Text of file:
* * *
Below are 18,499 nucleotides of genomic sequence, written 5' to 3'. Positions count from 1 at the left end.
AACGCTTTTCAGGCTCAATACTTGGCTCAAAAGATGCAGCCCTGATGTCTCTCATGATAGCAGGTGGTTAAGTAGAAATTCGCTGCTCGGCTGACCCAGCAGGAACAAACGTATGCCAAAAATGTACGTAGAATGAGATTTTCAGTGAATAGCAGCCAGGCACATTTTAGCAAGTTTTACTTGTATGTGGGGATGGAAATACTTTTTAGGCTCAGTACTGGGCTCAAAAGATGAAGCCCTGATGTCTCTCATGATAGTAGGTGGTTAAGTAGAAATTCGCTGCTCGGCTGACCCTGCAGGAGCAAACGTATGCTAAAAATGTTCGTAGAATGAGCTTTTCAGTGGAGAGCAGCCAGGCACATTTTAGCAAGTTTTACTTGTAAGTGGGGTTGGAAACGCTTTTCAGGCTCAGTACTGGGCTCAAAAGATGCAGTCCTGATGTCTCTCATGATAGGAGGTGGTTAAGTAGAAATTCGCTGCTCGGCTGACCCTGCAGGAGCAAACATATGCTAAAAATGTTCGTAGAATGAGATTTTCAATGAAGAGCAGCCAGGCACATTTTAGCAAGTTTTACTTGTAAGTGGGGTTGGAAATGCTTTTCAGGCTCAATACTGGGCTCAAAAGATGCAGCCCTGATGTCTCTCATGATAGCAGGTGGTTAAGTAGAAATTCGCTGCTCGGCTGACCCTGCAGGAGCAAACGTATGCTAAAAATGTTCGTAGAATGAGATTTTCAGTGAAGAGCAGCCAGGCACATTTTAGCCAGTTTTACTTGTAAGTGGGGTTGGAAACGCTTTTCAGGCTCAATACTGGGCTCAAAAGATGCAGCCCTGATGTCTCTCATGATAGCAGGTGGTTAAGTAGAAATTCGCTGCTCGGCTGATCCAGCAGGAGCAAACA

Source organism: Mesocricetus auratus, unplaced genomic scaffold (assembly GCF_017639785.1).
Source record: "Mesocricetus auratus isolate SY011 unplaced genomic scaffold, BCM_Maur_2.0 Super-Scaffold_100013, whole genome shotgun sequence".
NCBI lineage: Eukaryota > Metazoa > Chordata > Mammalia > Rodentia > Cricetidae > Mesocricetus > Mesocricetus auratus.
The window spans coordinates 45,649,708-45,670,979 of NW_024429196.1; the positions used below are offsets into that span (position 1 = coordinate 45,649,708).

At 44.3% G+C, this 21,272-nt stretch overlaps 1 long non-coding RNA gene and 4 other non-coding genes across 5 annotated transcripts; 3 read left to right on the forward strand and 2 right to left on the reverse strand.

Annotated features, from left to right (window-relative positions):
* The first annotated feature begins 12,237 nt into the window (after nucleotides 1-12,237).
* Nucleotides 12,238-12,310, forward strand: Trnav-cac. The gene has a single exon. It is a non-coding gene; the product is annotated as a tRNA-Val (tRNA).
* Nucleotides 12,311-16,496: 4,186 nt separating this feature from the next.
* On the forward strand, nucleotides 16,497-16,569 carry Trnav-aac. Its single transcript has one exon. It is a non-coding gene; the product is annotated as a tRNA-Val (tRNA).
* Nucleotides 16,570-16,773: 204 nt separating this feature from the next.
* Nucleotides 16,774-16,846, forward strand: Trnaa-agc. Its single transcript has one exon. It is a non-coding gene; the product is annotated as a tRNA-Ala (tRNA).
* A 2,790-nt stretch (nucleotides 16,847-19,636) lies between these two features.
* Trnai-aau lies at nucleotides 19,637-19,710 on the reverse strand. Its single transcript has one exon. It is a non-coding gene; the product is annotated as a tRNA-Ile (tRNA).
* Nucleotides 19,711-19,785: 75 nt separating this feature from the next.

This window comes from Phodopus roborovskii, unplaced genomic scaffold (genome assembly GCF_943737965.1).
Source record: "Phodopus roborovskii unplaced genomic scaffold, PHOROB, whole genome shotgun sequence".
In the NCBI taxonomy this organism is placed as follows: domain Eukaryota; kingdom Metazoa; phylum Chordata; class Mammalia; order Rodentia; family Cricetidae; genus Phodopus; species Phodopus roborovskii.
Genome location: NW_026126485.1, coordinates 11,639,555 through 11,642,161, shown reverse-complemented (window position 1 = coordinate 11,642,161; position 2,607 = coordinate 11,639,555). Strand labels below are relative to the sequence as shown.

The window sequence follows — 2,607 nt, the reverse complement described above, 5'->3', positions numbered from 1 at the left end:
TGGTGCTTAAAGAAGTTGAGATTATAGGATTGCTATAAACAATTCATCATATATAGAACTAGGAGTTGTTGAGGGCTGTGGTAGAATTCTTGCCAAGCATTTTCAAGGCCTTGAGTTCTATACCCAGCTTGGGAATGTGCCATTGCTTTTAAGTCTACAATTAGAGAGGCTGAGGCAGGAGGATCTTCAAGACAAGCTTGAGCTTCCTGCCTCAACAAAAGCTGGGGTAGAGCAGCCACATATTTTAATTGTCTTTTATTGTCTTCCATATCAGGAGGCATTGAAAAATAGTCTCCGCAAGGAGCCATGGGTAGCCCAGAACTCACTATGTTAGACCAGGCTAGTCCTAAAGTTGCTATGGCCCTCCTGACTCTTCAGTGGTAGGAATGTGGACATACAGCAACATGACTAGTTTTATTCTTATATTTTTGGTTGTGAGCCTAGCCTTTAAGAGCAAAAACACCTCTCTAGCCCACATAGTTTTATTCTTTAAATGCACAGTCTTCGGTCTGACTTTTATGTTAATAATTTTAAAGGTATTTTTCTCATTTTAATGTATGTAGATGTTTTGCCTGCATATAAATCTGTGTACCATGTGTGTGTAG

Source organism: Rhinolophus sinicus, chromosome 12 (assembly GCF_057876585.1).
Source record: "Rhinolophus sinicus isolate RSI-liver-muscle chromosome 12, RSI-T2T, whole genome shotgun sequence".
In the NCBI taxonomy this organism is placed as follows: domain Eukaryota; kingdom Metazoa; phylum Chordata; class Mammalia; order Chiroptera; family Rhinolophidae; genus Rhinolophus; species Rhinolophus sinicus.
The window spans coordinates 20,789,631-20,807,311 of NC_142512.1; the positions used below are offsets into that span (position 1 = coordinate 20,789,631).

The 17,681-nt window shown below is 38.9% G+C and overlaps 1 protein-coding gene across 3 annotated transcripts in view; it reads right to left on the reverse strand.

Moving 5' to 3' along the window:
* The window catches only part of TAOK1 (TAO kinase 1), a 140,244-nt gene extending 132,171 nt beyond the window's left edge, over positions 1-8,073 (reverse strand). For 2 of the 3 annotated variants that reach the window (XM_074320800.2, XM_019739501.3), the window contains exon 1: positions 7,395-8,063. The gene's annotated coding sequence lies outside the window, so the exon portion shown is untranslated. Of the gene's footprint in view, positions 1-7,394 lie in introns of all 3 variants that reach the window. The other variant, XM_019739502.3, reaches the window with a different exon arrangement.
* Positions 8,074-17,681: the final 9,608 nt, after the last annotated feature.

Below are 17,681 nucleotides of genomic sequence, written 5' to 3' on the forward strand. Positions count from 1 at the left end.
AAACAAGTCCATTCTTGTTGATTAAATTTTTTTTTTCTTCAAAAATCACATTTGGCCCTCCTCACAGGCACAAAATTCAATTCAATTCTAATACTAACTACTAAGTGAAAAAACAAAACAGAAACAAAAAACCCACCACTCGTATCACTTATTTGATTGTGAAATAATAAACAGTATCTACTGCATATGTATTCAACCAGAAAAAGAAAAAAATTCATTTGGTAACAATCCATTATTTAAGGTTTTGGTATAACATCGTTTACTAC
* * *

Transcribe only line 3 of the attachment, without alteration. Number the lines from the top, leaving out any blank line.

Source organism: Mesocricetus auratus, unplaced genomic scaffold (assembly GCF_017639785.1).